Constitution Daily

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How Presidents use Bibles at inaugurations

January 20, 2017 by NCC Staff


President-Elect Donald Trump will use two Bibles on Inauguration Day, which isn’t actually consistent with traditions associated with the public ceremony.


The Lincoln Bible (Wikimedia Commons).

Like his predecessor President Barack Obama (who also used two Bibles), the new President will use a Bible that once belonged to Abraham Lincoln. Trump’s second Bible will be one given to him by his mother.


Trump will be the fifth known President to use a pair of Bibles in the public swearing-in. In addition to President Obama, Presidents Harry Truman, Dwight Eisenhower, and Richard Nixon used two Bibles as part of the ceremony, which is rich in tradition and significance.


In 1949, President Truman picked the same Bible he used in 1945 when he was sworn in upon the death of President Franklin Roosevelt, and he opened it to Matthew 5 (the Beatitudes). The other Bible was a Gutenberg facsimile opened to the 10 Commandments.


Four years later, President Eisenhower chose the Bible used by George Washington in the first presidential inauguration in 1789, opened to 2 Chronicles 7:14, as well his own personal “West Point Bible,” opened to Psalm 33:12.


President Nixon used the same Bibles in the 1969 and 1973 inauguration, which were family Bibles opened to Isaiah 2:4.


The first use of a Bible at the Washington inauguration was a spontaneous affair. Washington arrived in New York City on April 30, 1789, much fanfare, and then a large crowd gathered in what turned out to be a parade.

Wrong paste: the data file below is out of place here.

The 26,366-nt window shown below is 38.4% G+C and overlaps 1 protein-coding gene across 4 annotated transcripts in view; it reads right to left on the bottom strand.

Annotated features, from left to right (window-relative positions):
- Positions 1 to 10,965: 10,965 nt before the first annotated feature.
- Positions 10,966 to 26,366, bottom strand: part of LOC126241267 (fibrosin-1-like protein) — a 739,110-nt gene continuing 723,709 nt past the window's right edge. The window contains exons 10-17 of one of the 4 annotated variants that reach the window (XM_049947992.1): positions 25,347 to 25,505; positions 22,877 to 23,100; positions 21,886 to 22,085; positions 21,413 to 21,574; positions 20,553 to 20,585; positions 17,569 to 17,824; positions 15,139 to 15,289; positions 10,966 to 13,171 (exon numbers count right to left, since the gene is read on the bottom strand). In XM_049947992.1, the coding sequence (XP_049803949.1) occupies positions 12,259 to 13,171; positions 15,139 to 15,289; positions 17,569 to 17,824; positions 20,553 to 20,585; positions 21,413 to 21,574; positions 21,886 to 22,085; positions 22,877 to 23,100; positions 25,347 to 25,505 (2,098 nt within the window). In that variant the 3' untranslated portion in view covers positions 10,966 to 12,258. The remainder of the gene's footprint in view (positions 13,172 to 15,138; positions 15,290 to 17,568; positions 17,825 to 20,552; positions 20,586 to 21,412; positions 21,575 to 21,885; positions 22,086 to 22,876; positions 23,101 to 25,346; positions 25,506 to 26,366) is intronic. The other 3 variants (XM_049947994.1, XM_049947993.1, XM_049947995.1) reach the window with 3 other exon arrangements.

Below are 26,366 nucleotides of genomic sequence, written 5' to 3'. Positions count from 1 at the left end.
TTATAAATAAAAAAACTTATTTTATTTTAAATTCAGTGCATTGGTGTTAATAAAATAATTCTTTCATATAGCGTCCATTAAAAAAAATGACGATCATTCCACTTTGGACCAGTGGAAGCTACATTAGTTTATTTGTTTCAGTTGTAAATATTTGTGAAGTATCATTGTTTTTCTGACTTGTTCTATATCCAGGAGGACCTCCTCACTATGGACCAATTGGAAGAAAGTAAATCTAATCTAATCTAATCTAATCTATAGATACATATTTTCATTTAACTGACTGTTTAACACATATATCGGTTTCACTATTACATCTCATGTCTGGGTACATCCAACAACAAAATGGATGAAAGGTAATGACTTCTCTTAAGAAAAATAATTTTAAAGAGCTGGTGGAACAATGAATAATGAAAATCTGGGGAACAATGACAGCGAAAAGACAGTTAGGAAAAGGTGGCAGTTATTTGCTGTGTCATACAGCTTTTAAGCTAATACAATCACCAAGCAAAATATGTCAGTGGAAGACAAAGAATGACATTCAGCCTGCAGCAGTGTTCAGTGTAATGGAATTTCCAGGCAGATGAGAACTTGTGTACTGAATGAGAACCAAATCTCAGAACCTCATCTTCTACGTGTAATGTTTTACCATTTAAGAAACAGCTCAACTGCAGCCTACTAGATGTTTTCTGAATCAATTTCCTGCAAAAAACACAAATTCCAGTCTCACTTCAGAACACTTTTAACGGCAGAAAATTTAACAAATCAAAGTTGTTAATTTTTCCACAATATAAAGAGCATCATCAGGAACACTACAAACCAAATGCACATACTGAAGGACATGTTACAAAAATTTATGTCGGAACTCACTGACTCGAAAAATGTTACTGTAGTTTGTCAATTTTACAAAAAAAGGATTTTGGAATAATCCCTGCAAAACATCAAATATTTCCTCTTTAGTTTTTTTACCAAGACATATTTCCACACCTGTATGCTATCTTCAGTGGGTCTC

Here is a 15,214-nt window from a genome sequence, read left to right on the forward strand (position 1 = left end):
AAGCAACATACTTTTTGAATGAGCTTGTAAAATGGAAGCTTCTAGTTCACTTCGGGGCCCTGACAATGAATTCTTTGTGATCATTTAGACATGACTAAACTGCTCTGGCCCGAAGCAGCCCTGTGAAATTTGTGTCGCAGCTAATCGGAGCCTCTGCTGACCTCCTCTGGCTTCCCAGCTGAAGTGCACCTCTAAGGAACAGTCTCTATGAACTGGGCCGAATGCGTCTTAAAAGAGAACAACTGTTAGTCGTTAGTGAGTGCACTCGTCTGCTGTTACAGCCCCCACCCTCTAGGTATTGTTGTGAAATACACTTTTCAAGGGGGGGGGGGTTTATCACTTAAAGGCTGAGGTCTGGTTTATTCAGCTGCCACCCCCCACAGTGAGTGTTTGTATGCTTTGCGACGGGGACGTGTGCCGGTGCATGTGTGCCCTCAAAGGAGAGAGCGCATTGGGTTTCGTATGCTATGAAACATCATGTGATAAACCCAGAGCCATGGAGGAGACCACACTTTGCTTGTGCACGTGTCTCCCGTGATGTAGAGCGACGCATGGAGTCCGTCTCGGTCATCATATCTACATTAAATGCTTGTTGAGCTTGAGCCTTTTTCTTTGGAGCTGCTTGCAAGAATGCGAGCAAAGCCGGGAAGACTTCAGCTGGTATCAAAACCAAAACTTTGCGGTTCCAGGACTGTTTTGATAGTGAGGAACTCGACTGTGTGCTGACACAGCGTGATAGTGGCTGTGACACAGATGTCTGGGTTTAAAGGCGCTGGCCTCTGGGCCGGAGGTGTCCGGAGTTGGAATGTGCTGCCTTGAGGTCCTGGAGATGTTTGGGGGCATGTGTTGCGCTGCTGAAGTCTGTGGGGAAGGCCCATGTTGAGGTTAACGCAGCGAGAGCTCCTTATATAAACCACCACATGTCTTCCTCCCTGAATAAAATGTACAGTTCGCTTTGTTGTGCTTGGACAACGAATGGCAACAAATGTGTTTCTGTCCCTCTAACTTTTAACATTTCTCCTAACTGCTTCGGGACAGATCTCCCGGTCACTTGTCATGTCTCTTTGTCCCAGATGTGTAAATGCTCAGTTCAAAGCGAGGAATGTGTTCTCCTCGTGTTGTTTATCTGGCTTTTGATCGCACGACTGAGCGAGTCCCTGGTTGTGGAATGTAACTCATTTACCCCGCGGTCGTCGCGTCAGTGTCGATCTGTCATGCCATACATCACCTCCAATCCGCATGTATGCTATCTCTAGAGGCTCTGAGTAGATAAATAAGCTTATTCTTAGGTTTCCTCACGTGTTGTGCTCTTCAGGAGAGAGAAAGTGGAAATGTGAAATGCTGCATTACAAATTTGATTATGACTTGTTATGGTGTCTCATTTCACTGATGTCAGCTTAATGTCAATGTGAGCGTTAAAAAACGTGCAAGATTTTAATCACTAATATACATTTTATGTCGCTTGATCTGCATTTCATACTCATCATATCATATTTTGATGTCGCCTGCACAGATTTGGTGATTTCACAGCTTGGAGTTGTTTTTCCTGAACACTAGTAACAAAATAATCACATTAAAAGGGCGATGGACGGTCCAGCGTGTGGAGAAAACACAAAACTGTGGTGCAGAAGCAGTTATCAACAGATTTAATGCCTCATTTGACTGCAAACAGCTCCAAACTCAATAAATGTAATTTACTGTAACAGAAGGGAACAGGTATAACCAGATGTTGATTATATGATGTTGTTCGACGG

When Washington arrived at Federal Hall, someone realized they forgot the Bible and obtained one from a nearby Masonic Lodge. For the swearing-in ceremony, the Bible was opened to a random page in the haste, Genesis 49:13, which read, ““Zebulun shall dwell at the shore of the sea; he shall become a haven for ships, and his border shall be at Sidon.”


Since then, there is a fairly intact record of Bible usage starting with President Lincoln’s inauguration in 1861.


President John Quincy Adams used a book of law, including the Constitution, at his 1825 ceremony. For other ceremonies, it’s unknown if the presidents swore on a Bible or not, but a Bible was probably present.


In 1921, Warren Harding was the first president to use George Washington’s Bible at his own ceremony. Presidents Eisenhower, Jimmy Carter, and George H.W. Bush also used the Washington Bible. President George W. Bush was prevented from using the Washington Bible in 2001 due to bad weather.


In most cases, Presidents have used a family Bible at the ceremony. When President Obama used the Lincoln Bible in 2009, it was the first time in decades that a family Bible wasn’t included in the public ceremony.


Trump’s personal Bible was given to him by his mother at his church school graduation at First Presbyterian Church, Jamaica, New York, on June 12, 1955. The Trump transition team says the Bible is a revised standard version published by Thomas Nelson and Sons in New York in 1953.


The Lincoln Bible is part of the collections belonging to the Library of Congress.


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